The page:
I've been writing for one newspaper or another since sixty years ago when I wrote my first story for Galveston's William B. Travis Elementary School's paper.
I've even written for national magazines, in those cases most of the time under a pen name. Forbes, Business Weekly, Forbes, Playboy and even The New Yorker are examples.
Many people are critical of the composition of the make-up of the editorial content of their newspaper. Not enough national news. Not enough local news. Not enough state news. The paper's too biased. Not enough news altogether.
Maybe my explanation will help.
In the main, there are only two sections of the newspaper that take up the same amount of space, day in and day out; the first page and the editorial op-ed section. In order for every other page to exist, it has to be supported by advertising.
Let's say that the business plan of the newspaper is to require each page to have an 80% copy content to a 20% advertisement content. (This example will not consider the classified ad section, and obviously some pages may have more, some less than 20%.)
So each day before the next edition is even begun, the advertising that has been sold for that coming day's edition is spread within that 80-20 formula, page after page. until there are no more ads to be placed.
Perhaps the end result is there will be 20 pages in tomorrow's paper. Now the editorial department begins fitting the reporters' stories into the remaining 80% of each of those pages. If there more stories than there is space, some will be held over to the next day. If there are fewer stories than the space requires, normally the paper will have pieces that are not time sensitive that they can fit in.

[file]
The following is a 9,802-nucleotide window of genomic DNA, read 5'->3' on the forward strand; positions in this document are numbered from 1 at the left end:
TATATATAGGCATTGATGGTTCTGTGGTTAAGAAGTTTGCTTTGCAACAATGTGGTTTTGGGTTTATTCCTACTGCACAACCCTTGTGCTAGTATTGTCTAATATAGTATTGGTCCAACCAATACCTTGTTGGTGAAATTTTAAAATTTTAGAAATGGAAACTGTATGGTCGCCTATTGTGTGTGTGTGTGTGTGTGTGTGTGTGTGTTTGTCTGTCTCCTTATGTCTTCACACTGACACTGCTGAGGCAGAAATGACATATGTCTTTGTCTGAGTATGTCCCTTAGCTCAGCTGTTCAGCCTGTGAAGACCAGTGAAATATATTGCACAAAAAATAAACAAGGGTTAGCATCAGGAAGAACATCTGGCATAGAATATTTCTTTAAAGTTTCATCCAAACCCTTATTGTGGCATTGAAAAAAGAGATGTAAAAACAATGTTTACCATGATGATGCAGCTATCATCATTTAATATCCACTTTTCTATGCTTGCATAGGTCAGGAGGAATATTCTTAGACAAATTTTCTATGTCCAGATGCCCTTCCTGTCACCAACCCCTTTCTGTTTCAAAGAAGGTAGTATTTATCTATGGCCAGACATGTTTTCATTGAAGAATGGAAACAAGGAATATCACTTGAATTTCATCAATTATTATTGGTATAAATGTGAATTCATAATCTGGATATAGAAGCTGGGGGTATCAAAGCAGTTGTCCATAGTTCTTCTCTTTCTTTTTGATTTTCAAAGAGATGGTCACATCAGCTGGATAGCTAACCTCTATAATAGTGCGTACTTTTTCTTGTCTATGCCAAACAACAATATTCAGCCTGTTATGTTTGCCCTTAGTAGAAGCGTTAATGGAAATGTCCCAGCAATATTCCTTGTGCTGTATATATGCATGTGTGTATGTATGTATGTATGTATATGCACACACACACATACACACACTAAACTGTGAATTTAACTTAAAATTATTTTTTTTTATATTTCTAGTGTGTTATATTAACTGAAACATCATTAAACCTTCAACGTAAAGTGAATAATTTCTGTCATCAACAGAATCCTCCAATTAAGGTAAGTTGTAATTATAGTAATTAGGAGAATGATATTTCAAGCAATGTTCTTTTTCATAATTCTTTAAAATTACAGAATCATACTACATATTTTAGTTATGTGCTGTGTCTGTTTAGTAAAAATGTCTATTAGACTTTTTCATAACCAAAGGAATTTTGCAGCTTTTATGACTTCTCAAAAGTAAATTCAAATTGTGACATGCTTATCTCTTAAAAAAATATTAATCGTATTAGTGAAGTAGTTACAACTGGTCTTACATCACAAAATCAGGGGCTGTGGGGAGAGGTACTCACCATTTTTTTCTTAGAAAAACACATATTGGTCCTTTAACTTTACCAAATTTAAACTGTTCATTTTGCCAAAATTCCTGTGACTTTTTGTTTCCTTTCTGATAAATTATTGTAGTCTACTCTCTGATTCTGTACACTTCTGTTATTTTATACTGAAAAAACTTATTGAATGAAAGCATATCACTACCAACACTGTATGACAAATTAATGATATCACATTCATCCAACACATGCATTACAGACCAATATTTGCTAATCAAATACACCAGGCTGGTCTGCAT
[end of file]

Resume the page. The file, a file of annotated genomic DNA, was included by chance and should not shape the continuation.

Some stories may be expanded by the editors, others reduced in size so that the fit will be exact. It's a judgment call, again based on the editors' opinion of how much information the readers will want to learn from each piece.
Newspapers can become financial losers in a hurry if they underestimate revenues when they are setting up their annual budgets. The number of reporters and the costs allocated to producing the copy are huge expenses for the newspaper. So it is better to be a bit understaffed than it is to find that the paper has more reporters on the street than its revenue will justify.
That's the primary reason oft times some events don't get the coverage that the public feels they should have. It's not that the newspaper disagrees; it's that the economics don't support it.
And being unable or unwilling to follow the formula is the major reason so many newspapers have failed or are losing money year after year.
And there's the other frequent criticism: The paper has too many unseasoned reporters. The paper's answer, of course, is that paying higher salaries to attract super star reporters discounts the quantity of the news coverage it can provide because it diminishes the number of reporters it can have collecting and writing the news.
The newspapers that are in business today have survived primarily because their management has been able to balance it on the tightrope. Far better for readers to be amazed and thankful rather than to threaten cancellation of a subscription because the paper couldn't send a reporter to cover the church's covered dish supper.
BILL CHERRY, REALTORS
DALLAS - PARK CITIES